Shan Masood is a Pakistani left-handed opening batsman who was born in Kuwait on October 14, 1989. Due to the Iraqi invasion of Kuwait and the outbreak of the Gulf War, Masood’s family fled to Pakistan when he was very young.
Masood’s greatest obstacle in his early career, as the son of a member of the PCB’s Board of Governors, was to demonstrate that he was in the Pakistan team on merit, not because of other reasons. However, he performed well enough to win a place in the national Test team.
Masood has played for Pakistan at the U15 and U19 ranks on a regular basis. Masood, a stylish left-handed opener, rose to prominence after a superb knock of 80+ against Australia in an U19 match in 2007.
Masood made his first-class debut in the Quaid-e-Azam Trophy for Karachi Knights in 2007.
When playing against the Hyderabad Division Cricket Association, he scored 54 runs as an anchor.
He also played a crucial role in Habib Bank Limited’s success in the 2011 tournament.
In 2009, he was a standout performer for Stamford School in England, hitting 1237 runs at an average of 103, which was a school record at the time.
He also represented Durham University in three first-class games, facing Liam Plunkett, Graham Onions, and Ajmal Shahzad.
His results there earned him a place in the Wisden Book of 2009 as the best ‘Schoolboy batsman,’ alongside the likes of Nasser Hussain and Alastair Cook.
He had featured in 97 First-Class and 30 List-A matches, scoring 5,197 runs and 738 runs respectively, while also taking seven domestic wickets.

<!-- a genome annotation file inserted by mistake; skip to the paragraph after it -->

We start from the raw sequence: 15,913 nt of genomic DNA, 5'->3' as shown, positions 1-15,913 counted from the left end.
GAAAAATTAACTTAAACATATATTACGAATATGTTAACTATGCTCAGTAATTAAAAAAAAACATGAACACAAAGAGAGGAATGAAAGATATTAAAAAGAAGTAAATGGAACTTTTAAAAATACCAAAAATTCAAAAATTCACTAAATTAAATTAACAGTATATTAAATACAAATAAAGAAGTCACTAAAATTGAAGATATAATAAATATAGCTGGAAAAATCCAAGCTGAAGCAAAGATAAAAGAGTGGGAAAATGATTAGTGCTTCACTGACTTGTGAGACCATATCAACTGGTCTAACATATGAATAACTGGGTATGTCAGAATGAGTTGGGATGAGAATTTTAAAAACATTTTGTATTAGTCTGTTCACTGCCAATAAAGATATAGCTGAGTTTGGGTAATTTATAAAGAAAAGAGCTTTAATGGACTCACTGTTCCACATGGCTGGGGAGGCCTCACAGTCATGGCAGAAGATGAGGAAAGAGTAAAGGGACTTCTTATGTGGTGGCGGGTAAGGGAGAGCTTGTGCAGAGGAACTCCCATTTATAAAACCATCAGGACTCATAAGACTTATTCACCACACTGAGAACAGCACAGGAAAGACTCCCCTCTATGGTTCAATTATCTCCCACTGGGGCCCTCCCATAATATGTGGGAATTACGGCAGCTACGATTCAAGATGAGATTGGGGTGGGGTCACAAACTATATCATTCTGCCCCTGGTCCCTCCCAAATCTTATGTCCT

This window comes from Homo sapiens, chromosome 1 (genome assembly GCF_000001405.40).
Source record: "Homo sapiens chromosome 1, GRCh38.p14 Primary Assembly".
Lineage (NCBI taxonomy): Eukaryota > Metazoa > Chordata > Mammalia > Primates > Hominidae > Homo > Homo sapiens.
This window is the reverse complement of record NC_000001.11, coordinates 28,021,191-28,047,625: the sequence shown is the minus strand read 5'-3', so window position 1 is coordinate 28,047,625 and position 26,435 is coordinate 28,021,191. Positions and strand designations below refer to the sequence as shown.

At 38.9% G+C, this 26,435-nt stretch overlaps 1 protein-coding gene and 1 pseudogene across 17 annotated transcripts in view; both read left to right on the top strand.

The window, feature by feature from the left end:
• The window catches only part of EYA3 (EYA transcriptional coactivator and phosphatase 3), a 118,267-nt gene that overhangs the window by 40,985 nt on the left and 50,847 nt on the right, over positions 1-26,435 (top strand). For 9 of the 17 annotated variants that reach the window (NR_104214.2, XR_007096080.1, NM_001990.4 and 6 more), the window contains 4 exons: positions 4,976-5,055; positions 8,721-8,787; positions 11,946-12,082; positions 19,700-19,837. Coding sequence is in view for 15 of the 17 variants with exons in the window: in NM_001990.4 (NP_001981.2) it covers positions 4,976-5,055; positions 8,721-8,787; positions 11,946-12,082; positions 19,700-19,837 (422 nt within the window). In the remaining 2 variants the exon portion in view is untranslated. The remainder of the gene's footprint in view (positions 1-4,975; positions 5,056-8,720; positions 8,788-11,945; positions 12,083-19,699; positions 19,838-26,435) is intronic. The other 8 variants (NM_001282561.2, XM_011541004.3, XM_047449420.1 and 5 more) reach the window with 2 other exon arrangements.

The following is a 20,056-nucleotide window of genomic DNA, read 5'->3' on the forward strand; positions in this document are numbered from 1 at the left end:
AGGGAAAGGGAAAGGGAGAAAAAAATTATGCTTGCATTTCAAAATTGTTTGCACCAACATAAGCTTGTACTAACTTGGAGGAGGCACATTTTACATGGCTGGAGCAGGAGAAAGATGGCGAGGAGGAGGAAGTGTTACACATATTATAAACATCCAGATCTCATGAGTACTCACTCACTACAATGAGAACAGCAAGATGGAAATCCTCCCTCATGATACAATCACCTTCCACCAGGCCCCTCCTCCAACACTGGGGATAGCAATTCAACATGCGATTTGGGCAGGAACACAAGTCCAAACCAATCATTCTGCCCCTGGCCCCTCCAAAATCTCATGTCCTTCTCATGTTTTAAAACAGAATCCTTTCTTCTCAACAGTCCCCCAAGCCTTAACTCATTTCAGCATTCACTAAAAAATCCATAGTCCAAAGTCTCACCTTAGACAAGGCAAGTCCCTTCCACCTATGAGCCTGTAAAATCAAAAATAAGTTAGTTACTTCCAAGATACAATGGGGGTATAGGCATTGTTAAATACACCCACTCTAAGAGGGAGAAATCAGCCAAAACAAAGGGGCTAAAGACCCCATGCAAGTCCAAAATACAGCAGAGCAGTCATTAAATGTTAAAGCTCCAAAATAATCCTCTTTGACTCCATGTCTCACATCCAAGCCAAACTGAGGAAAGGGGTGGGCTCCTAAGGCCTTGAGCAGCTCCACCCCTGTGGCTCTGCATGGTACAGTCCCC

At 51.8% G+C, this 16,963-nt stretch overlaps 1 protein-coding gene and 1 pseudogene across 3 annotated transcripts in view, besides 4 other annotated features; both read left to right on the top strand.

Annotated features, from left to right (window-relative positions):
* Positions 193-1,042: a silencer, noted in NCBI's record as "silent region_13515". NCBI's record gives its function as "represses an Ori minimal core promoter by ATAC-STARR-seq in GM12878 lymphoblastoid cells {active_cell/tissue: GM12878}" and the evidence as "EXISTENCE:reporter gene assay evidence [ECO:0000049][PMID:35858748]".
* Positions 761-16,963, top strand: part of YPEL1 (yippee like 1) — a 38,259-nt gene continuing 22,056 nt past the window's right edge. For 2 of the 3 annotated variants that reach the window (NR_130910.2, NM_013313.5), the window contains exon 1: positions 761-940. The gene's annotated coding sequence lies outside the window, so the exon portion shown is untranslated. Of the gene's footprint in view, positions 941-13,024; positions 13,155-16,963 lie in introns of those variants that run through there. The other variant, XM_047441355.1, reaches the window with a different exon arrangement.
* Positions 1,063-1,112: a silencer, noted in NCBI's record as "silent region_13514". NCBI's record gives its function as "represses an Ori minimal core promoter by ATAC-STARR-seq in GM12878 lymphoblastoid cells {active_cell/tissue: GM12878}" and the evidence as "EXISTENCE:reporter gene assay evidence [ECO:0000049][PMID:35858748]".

Masood was selected for his Test debut based on his results in the domestic circuit.
He made his Test debut against South Africa in the UAE on October 14, 2014. The range of shots in his arsenal left South Africa’s mighty bowling attack stumped.
Prior to his discharge, he amassed a respectable 75-run total.
Rise to glory
Shan, who had seven first-class scores in the anxious nineties, was not going to give up the chance to score his first hundred in the international arena in the series against Sri Lanka.
In 2015, his 125-run innings helped Pakistan secure a historic series against Sri Lanka.
His return to Pakistan after finishing his education in England showed the stark reality of the difference a year can create. He had lost not only the momentum offered by the U-19 stage, but he had also become a forgotten name.
He went into the wilderness after his debut match, in which he delivered a scintillating knock of 75, due to back-to-back bad results.
Masood wants to secure his place as a trustworthy opener in the national team right now.